With the controversy surrounding President Trump’s executive order to prevent refugees from coming into the United States, Eileen Bretz, Partner, Bretz & Coven, LLP, says the executive order to enforce the Immigration and Naturalization Act (INA) creates more actual hardships for undocumented immigrants staying in this country.
On January 25, President Trump signed an executive order that calls for the removal of undocumented immigrants who came to the U.S. illegally and gives law enforcement personnel at all levels of government the authority to investigate, arrest, and detain those who may have come into the U.S. illegally. In addition, the order provides for the hiring of 10,000 new Immigration and Custom Enforcement officers; the funding needed to hire those officers would require approval from Congress.
It also gives the Department of Homeland Security the power to deport those who have committed, been charged with or been convicted of a criminal offense or pose a danger to society. While the executive order seeks the removal of those who committed serious crimes such as murder or assault, it also calls for those who committed nonviolent acts — such as fraud and identity theft — to be deported.
During the week of February 5, ICE conducted a series of raids across eleven states — including New York — that resulted in the arrests of more than 600 undocumented immigrants, with more than 40 arrested in New York. According to ICE, these raids were planned out before President Trump took office and a majority of those who were arrested either had a violent criminal history or had warrants out for their arrest.
The most publicized deportation that week involved 36-year-old Guadalupe García de Rayos, an undocumented immigrant living in Phoenix, Arizona. On February 8, Ms. García de Rayos — who came to the U.S. at the age of 14 — was arrested and deported after a routine check-in with the agency. It was found that, during a workplace raid in 2008, she was arrested and later convicted of using a fake Social Security number (SSN) to obtain employment. She is now separated from her husband and two children, who remain in the U.S.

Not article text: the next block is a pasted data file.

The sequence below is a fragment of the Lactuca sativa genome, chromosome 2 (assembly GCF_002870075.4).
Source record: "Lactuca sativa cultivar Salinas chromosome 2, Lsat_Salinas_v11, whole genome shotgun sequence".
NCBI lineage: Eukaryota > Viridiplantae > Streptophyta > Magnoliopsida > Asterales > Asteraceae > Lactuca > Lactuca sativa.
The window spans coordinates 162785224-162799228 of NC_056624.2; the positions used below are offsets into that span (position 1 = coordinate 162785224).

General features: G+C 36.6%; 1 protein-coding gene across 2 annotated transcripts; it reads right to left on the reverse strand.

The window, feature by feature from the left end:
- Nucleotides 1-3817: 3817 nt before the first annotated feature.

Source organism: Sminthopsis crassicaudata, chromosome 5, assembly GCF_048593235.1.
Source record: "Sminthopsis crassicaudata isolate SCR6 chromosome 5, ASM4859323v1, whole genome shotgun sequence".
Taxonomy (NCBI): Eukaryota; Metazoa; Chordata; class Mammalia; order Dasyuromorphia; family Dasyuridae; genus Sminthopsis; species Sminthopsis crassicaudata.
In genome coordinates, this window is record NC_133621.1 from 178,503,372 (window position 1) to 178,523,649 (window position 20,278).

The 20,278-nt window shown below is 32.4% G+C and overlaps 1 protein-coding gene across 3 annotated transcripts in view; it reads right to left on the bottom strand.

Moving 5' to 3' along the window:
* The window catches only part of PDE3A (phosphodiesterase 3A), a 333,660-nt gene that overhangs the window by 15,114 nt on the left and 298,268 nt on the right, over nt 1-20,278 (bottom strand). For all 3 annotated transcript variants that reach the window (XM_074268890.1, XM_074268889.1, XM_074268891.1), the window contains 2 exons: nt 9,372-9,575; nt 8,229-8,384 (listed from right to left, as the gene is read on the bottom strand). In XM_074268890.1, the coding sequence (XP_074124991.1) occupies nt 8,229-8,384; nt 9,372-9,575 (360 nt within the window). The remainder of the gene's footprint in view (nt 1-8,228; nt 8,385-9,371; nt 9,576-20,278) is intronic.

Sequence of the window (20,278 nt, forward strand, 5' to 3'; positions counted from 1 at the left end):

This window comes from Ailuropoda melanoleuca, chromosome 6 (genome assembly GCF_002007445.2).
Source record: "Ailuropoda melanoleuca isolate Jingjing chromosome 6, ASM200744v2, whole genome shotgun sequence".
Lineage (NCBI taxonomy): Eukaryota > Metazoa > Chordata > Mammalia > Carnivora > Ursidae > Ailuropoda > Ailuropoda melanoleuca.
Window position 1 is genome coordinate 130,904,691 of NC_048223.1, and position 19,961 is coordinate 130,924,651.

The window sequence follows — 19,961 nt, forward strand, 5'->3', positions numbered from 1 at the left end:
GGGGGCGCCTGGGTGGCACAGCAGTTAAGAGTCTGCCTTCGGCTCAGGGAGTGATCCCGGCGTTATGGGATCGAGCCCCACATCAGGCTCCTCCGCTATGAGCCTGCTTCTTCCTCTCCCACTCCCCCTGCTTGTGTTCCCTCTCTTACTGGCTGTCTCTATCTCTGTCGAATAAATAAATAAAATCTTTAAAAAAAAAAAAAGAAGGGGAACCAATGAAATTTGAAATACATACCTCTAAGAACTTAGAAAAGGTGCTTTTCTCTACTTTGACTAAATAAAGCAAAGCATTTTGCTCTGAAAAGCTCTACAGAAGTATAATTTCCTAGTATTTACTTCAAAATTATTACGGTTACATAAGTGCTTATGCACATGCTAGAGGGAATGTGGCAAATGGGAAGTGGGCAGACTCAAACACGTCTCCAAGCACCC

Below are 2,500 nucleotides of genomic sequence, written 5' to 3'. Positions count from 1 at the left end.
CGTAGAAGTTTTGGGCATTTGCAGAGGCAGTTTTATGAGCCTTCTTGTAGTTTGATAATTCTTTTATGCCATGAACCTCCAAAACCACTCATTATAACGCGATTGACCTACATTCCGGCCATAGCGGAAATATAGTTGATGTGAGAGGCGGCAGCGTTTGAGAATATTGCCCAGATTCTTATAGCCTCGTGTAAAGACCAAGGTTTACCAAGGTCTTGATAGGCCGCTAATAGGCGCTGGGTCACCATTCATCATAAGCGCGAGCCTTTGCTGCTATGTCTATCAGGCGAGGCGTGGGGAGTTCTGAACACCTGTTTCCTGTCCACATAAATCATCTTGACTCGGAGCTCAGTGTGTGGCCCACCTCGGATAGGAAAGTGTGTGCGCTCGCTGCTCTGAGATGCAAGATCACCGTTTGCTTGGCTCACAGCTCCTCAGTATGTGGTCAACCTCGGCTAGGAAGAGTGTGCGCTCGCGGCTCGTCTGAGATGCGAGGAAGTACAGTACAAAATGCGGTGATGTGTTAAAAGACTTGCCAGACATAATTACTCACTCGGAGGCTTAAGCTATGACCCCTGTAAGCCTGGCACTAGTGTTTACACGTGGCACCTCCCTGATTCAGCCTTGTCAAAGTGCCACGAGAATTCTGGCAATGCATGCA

Ms. Bretz acknowledges that undocumented immigrants falsely obtain driver’s licenses and SSNs in order to stay in the country to work, but she advises her clients not to do so. She also warns immigrants not to purchase a fake birth certificate to get a driver’s license and not to use a false SSN or one that is being used by someone else. “Instead, many people have been applying for and getting a Tax ID and the Internal Revenue Service has apparently or tacitly allowed it,” she says. “But Tax IDs are used for businesses, not individuals.”
Under this executive order, Ms. Bretz says, those who are not living in the U.S. without the proper documentation will be more negatively impacted than the current travel ban on the refugees. “I call upon this administration and ICE to view crimes committed pursuant to the underlying immigration offense the same, and not for deportation purposes,” she says. “Many immigrants have wrongly secured false documentation, but they should not be treated the same as the violent felons who pose a danger in this country.”
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